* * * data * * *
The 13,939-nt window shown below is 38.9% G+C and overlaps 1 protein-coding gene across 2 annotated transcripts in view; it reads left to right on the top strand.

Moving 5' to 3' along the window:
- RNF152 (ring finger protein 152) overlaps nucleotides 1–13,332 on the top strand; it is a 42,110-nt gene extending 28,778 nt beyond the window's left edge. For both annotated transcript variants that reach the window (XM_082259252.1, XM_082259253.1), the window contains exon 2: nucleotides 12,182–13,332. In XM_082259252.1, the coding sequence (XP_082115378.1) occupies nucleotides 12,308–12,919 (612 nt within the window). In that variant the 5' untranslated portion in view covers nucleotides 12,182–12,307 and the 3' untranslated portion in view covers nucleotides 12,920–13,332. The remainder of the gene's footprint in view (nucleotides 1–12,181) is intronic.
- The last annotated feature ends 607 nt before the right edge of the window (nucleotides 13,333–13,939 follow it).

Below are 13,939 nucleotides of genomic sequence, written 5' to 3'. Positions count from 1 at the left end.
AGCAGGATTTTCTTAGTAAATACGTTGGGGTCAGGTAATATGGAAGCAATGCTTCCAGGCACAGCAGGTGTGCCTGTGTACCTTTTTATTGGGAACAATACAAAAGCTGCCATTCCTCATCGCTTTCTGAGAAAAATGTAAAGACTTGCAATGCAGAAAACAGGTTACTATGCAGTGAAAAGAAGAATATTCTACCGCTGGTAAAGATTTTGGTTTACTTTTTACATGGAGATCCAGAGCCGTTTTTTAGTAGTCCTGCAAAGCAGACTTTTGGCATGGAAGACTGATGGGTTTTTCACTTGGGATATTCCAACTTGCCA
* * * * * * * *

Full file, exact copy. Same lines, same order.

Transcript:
The 13,939-nt window shown below is 38.9% G+C and overlaps 1 protein-coding gene across 2 annotated transcripts in view; it reads left to right on the top strand.

Moving 5' to 3' along the window:
- RNF152 (ring finger protein 152) overlaps nucleotides 1–13,332 on the top strand; it is a 42,110-nt gene extending 28,778 nt beyond the window's left edge. For both annotated transcript variants that reach the window (XM_082259252.1, XM_082259253.1), the window contains exon 2: nucleotides 12,182–13,332. In XM_082259252.1, the coding sequence (XP_082115378.1) occupies nucleotides 12,308–12,919 (612 nt within the window). In that variant the 5' untranslated portion in view covers nucleotides 12,182–12,307 and the 3' untranslated portion in view covers nucleotides 12,920–13,332. The remainder of the gene's footprint in view (nucleotides 1–12,181) is intronic.
- The last annotated feature ends 607 nt before the right edge of the window (nucleotides 13,333–13,939 follow it).

Below are 13,939 nucleotides of genomic sequence, written 5' to 3'. Positions count from 1 at the left end.
AGCAGGATTTTCTTAGTAAATACGTTGGGGTCAGGTAATATGGAAGCAATGCTTCCAGGCACAGCAGGTGTGCCTGTGTACCTTTTTATTGGGAACAATACAAAAGCTGCCATTCCTCATCGCTTTCTGAGAAAAATGTAAAGACTTGCAATGCAGAAAACAGGTTACTATGCAGTGAAAAGAAGAATATTCTACCGCTGGTAAAGATTTTGGTTTACTTTTTACATGGAGATCCAGAGCCGTTTTTTAGTAGTCCTGCAAAGCAGACTTTTGGCATGGAAGACTGATGGGTTTTTCACTTGGGATATTCCAACTTGCCA